Medical device development studies take place over specific phases, each intended to accomplish specific goals. Let’s take an in-depth look at the purpose and function of these phases and their different names throughout the entire medical device development process.
Reasons for Phases
There are a few reasons why studies are divided into phases. Perhaps the most obvious is that problems can be spotted and addressed before full testing. To discover how effective or safe a device is, study designers generally divide it into three stages to ensure the medical device is properly designed.
It is because of how expensive it is to develop new technology. In order to get their product on retail shelves, they need to ensure that it is safe and effective for its intended use. If no issues are found during phase one testing, they can move on to phase two. If not, further research may be needed before further testing begins. Completing thorough testing in multiple phases ensures that devices are as safe as possible when put out on the market. There are also other factors, such as cost and manufacturing capabilities.
Stage 1: Pilot Stage
The initial stage is the pilot stage, which is essential to see if the device works. The goal of this phase is to gather all necessary information.
- Product Viability – This answers the question regarding if the medical device is feasible and “Is the medical device financially viable and feasible?”
- Prototyping and Research – This phase will answer if the device works.
- Testing and Development – This phase evaluates to ensure the device can move through the approval process.
These phases will ensure a device works as expected. A lot of data is being analyzed during this phase as it looks into a plethora of information. Once a product is found to be working properly, it then moves on to the next phase, known as the Pivotal Stage.
Stage 2: Pivotal Stage
The pivotal stage is the next stage that’s still considered pre-market. The purpose of this phase is to ensure the device is not only effective but also safe. In order to determine safety, the product is tested on a small group of people in order to see if there are any major side effects or risks. Once all risks are eliminated, testing begins for effectiveness.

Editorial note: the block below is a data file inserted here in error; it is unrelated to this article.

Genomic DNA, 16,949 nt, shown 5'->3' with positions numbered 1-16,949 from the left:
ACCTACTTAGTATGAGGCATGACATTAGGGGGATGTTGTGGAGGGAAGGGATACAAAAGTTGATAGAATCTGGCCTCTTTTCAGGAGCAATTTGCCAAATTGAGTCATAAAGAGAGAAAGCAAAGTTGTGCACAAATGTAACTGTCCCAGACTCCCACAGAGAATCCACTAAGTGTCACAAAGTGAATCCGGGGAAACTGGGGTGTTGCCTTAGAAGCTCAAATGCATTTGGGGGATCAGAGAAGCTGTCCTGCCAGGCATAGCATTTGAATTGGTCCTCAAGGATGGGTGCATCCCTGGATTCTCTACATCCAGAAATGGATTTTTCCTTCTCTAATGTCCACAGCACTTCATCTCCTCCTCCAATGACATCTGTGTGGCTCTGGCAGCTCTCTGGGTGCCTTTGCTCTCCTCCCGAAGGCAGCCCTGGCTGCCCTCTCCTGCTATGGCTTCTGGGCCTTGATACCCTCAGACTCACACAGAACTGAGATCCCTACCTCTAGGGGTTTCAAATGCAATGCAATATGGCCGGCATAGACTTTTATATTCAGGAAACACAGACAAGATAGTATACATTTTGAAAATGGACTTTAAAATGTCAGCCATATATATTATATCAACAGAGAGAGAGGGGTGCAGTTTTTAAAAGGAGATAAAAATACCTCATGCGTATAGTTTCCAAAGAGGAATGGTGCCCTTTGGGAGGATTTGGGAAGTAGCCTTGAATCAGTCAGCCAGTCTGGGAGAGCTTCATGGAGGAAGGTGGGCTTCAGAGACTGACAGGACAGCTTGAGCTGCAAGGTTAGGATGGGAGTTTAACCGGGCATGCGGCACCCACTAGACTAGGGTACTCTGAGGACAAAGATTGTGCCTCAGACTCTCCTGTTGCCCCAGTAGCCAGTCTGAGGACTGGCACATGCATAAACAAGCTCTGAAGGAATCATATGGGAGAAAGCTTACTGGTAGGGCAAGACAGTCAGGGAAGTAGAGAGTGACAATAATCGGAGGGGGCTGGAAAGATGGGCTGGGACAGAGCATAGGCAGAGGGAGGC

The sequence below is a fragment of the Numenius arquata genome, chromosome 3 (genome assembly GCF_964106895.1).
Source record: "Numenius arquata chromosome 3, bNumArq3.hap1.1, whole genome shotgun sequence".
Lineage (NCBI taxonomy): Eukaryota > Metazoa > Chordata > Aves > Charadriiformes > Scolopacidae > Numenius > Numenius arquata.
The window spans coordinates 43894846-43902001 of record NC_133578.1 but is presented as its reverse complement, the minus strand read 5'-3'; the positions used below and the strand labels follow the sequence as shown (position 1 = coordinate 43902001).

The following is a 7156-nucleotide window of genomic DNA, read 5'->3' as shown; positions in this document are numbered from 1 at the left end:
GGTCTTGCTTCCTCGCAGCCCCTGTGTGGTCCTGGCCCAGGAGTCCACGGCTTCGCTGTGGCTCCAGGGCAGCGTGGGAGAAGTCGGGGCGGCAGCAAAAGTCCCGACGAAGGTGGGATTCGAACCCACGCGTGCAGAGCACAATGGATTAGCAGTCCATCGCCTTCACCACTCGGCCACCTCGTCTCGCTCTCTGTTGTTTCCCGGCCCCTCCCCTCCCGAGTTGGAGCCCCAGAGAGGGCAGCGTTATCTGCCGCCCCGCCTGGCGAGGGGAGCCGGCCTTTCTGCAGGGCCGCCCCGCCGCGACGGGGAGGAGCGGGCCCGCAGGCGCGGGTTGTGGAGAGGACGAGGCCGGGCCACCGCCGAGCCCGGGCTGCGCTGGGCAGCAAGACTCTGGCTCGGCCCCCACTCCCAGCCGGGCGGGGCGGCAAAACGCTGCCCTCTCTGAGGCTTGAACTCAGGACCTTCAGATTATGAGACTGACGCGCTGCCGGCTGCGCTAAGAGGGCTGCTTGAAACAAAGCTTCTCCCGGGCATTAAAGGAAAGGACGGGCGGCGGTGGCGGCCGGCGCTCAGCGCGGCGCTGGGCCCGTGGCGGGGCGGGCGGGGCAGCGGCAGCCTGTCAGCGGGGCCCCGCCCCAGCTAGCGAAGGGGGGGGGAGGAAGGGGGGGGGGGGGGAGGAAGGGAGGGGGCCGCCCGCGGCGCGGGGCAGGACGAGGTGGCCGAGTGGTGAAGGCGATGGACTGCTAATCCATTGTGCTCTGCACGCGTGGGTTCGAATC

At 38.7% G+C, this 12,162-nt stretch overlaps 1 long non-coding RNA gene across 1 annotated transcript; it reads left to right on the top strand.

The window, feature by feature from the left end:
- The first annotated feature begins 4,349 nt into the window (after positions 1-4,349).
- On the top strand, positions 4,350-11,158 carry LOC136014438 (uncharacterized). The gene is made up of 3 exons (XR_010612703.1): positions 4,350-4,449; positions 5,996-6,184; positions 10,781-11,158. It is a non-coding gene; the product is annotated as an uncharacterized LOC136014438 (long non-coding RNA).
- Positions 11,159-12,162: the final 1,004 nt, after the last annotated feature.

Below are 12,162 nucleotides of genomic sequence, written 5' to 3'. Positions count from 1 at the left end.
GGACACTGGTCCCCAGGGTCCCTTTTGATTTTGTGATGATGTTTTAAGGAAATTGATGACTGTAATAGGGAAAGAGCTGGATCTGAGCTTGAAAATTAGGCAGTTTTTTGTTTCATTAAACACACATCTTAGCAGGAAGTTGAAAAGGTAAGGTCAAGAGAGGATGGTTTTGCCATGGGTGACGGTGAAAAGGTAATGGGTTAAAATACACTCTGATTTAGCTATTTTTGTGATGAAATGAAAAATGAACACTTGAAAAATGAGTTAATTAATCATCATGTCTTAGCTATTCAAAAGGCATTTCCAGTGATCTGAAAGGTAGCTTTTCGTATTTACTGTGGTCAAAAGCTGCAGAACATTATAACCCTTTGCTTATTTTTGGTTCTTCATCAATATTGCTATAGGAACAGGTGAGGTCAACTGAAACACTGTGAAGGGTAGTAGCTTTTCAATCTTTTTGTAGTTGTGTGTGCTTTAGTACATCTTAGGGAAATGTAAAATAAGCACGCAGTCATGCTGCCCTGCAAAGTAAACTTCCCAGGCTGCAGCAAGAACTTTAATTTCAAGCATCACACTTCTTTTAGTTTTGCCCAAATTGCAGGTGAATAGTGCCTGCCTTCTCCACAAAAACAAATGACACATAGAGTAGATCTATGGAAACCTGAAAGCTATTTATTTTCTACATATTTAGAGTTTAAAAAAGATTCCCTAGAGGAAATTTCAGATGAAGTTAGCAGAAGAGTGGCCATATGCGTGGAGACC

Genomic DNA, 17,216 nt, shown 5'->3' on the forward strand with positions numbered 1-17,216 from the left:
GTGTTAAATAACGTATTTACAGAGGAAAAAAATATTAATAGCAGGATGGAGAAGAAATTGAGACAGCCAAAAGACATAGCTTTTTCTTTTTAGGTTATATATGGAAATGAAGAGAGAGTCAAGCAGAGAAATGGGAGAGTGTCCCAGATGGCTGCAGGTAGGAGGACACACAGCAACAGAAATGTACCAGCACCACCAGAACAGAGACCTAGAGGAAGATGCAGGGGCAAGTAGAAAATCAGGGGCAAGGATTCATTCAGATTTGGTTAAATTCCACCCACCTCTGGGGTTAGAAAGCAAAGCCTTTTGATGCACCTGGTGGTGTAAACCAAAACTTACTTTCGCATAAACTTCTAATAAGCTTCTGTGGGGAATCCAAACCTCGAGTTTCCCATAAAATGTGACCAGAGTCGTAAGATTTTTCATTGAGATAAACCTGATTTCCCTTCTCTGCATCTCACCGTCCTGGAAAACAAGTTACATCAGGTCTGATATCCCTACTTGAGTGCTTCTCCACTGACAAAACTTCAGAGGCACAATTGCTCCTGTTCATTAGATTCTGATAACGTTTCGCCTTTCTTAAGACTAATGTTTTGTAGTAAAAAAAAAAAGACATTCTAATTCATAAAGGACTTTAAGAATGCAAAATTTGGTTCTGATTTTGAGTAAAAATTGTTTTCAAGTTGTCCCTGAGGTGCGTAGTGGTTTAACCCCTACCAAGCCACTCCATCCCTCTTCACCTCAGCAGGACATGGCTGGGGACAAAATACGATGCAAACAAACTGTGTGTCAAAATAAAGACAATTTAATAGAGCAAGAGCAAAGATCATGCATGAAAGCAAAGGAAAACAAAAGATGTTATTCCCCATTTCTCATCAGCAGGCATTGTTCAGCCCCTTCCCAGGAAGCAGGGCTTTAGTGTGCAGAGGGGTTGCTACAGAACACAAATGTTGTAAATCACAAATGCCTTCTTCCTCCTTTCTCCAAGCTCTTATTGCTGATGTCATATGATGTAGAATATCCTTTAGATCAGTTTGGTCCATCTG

As with every other stage before, if any new risk surfaces during this process, testing stops immediately. It may be possible that some devices don’t make it through Phase 2. Every manufactured device needs to be safe and effective for patients.
During this phase, devices in risk classes IIa, IIb, III, and IVD B, C, D must be tested and approved by Notified Bodies, like the FDA and MHRA. Products in lower risk classes (I and A) can be approved by the manufacturer.
This is a very important phase, which is why it’s often referred to as pivotal. Phase 2 testing determines whether or not a product can be sold to patients and put on store shelves. If an issue arises during this stage, the company would need to go back and address those concerns before resuming testing.
Stage 3: After Market Stage
Once the device has received market approval, it enters a phase where they look to answer the question, “What else do we need to know?”. This post market phase ensures the device is effective and safe for those who use it. It also makes sure that any new findings are communicated and followed.
Manufacturers must monitor the device well beyond production. Some things to focus on include:
- Long-term safety – They may find an increased risk of certain adverse events after long-term use of the device. There may be ways to fix this by changing design or instruction methods.
- Maintaining effectiveness – Even if clinical trials didn’t show much of a difference in effectiveness, more post-market research might find one once more people use the product over time.
- Optimal use – There are several reasons someone might not receive the full benefits from their device, such as not being properly trained to use it correctly. Learning how patients use the device will help them get better outcomes with less harm.
Medical devices need a lot of attention from their infant stage too long beyond mass production. Manufacturers should monitor the device well beyond production. To maintain effectiveness, manufacturers should conduct long-term testing on their patient population. The manufacturer could even go back to earlier stages of research and development if they feel they can make improvements based on newer information.
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“Trans: Design Consider For Pivotal Clinical Investigations For Med Dev”. U.S. Food And Drug Administration, 2018, https://www.fda.gov/training-and-continuing-education/cdrh-learn/transcript-design-considerations-pivotal-clinical-investigations-medical-devices. Accessed 1 Dec 2022.
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